A core decision almost all breast cancer patients must make is which type of breast cancer surgery is the right one for them. Breast surgery plays a critical role in eliminating the cancer burden and restoring health. Understanding the various breast cancer surgical options available is essential. In the following sections, we will delve into the details of each surgical option, discuss their indications, benefits, and drawbacks, and explore the latest advancements in breast cancer surgery. With the knowledge gained, you will be better equipped to navigate your treatment options, collaborate with your healthcare team, and take charge of your recovery process.
Lumpectomy (Breast-conserving surgery) A lumpectomy is suitable for early-stage breast cancer patients with small tumors, where the cancerous tissue can be removed while preserving the majority of the breast. The primary advantage of lumpectomy is that it conserves breast tissue, maintaining a more natural appearance. Oncoplastic surgery combines lumpectomy with plastic surgery techniques to reshape the remaining breast tissue for improved cosmetic results. The recovery time is typically shorter compared to mastectomy, and it has fewer complications. A lumpectomy is often followed by radiation therapy to eliminate any remaining cancer cells. This procedure may not be ideal for larger tumors or for patients with multiple tumors in different areas of the breast.
Mastectomy Mastectomy is recommended for patients with larger tumors, extensive ductal carcinoma in situ (DCIS), or genetic mutations (such as BRCA1/BRCA2) that significantly increase their risk of developing breast cancer. Mastectomy provides a more comprehensive removal of breast tissue, reducing the risk of cancer recurrence. This procedure involves the removal of the entire breast, which can lead to a more significant emotional impact and changes in body image. It may also require a longer recovery time and have more potential complications than a lumpectomy. Skin-sparing and nipple-sparing mastectomies preserve the breast skin, nipple, and areola for more natural-looking reconstruction results, however, these options are not always possible depending on the size and location of the tumor. Here are some of the mastectomy options that may be offered to you:
- Simple or Total Mastectomy: This procedure involves the removal of the entire breast, including the nipple and areola, while leaving the lymph nodes and underlying muscle intact. It is suitable for patients with larger tumors or those who cannot undergo radiation therapy.
- Modified Radical Mastectomy: This type of surgery removes the entire breast along with some of the lymph nodes under the arm (axillary lymph node dissection). It is often recommended for patients with invasive breast cancer.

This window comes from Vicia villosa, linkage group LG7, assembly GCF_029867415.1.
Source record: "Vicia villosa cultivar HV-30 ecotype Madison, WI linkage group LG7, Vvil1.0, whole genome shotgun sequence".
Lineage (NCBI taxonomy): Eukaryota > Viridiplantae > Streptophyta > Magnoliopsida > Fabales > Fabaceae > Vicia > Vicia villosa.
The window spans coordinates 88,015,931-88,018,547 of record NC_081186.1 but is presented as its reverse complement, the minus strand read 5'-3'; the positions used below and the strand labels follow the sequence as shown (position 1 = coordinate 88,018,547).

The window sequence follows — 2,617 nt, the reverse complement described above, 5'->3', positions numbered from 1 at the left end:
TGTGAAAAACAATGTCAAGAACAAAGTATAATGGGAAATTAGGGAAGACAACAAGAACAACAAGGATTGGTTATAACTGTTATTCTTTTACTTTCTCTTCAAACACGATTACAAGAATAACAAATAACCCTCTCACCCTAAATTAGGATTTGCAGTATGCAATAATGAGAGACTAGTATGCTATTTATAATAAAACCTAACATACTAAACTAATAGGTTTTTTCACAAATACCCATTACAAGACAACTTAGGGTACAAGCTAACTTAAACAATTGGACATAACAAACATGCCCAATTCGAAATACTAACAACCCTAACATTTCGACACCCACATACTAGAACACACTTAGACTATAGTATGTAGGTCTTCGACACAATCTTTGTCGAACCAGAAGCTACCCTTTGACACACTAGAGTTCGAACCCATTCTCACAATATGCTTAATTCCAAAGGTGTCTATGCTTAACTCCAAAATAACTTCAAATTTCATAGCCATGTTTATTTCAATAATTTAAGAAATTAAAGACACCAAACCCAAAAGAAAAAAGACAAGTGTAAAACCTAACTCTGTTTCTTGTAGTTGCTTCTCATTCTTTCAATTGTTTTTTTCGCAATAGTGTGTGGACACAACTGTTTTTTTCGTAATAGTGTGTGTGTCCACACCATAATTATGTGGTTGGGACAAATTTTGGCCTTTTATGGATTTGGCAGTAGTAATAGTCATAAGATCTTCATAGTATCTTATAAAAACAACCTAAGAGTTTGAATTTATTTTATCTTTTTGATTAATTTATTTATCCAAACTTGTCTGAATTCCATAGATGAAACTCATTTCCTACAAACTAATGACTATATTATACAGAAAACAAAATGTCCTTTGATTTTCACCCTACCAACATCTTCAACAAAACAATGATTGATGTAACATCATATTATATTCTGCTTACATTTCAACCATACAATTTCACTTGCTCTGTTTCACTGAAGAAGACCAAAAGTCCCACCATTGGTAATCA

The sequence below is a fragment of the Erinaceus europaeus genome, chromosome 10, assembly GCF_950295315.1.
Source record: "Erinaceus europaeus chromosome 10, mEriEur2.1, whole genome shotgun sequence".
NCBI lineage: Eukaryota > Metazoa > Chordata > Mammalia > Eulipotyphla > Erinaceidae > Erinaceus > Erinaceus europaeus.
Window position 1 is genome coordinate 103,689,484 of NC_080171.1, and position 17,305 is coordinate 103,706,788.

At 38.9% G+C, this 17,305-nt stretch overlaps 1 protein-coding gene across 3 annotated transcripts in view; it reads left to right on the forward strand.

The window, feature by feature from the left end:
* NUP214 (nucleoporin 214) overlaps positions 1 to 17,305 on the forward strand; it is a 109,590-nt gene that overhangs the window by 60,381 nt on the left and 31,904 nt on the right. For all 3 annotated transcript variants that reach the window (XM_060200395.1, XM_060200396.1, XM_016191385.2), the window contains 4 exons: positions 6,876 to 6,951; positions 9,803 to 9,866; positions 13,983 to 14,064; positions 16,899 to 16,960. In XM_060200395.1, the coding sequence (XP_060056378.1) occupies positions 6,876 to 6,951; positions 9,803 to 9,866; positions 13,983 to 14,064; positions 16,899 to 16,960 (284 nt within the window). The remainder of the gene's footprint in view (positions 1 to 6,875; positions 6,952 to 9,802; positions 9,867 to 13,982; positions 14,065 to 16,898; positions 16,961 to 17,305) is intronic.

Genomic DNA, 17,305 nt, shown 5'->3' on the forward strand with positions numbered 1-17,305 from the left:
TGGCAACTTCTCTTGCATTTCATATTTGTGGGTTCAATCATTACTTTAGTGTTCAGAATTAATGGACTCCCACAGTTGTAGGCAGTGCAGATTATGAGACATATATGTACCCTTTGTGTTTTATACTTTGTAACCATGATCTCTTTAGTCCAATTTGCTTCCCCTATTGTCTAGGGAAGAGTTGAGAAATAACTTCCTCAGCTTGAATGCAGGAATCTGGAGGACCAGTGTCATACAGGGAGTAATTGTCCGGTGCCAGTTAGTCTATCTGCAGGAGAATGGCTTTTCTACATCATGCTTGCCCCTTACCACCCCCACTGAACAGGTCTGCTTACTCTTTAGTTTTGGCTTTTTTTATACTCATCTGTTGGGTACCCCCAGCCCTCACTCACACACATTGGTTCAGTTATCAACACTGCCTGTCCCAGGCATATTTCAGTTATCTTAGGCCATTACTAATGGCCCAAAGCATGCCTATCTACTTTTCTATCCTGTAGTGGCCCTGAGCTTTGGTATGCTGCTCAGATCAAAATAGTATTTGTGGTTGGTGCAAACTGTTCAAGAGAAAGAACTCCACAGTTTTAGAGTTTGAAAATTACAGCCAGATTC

- Radical Mastectomy: In this procedure, the surgeon removes the entire breast, lymph nodes, and chest wall muscles. This extensive surgery is rare and usually reserved for advanced cases or when the cancer has spread to the chest muscles.
- Skin-sparing Mastectomy: This technique preserves the breast skin (except for the nipple and areola) during mastectomy. It is often followed by immediate breast reconstruction, providing a smoother and more natural appearance.
- Nipple-sparing Mastectomy: This procedure maintains the nipple and areola while removing the breast tissue. It is suitable for selected patients with small tumors located away from the nipple. The preserved nipple and areola provide a more familiar appearance after reconstruction.
Sentinel Lymph Node Biopsy (SLNB) SLNB is used to determine if breast cancer has spread to the lymph nodes. It is typically performed alongside lumpectomy or mastectomy. New techniques, such as the use of fluorescent dyes, have improved the accuracy and effectiveness of identifying sentinel lymph nodes. SLNB allows for the removal and examination of only a few key lymph nodes, reducing the risk of complications like lymphedema. If cancer is found in sentinel lymph nodes, a more extensive axillary lymph node dissection (ALND) may be required. Axillary Lymph Node Dissection (ALND) An ALND is recommended if cancer has been found in the sentinel lymph nodes or if the patient has inflammatory breast cancer. ALND provides a more thorough assessment of lymph node involvement, which can guide further treatment decisions. This procedure has a higher risk of complications, such as lymphedema, compared to SLNB so efforts to minimize the extent of ALND and reduce complications have led to the development of targeted axillary dissection, which combines SLNB with selective removal of additional lymph nodes. Stay tuned for our upcoming blog posts, where we will explore reconstruction options, arming you with the knowledge and confidence to embrace your healing journey. Have questions about your surgical treatment plan? Use the Ask Outcomes4Me feature in our app and our team of oncology nurses will answer.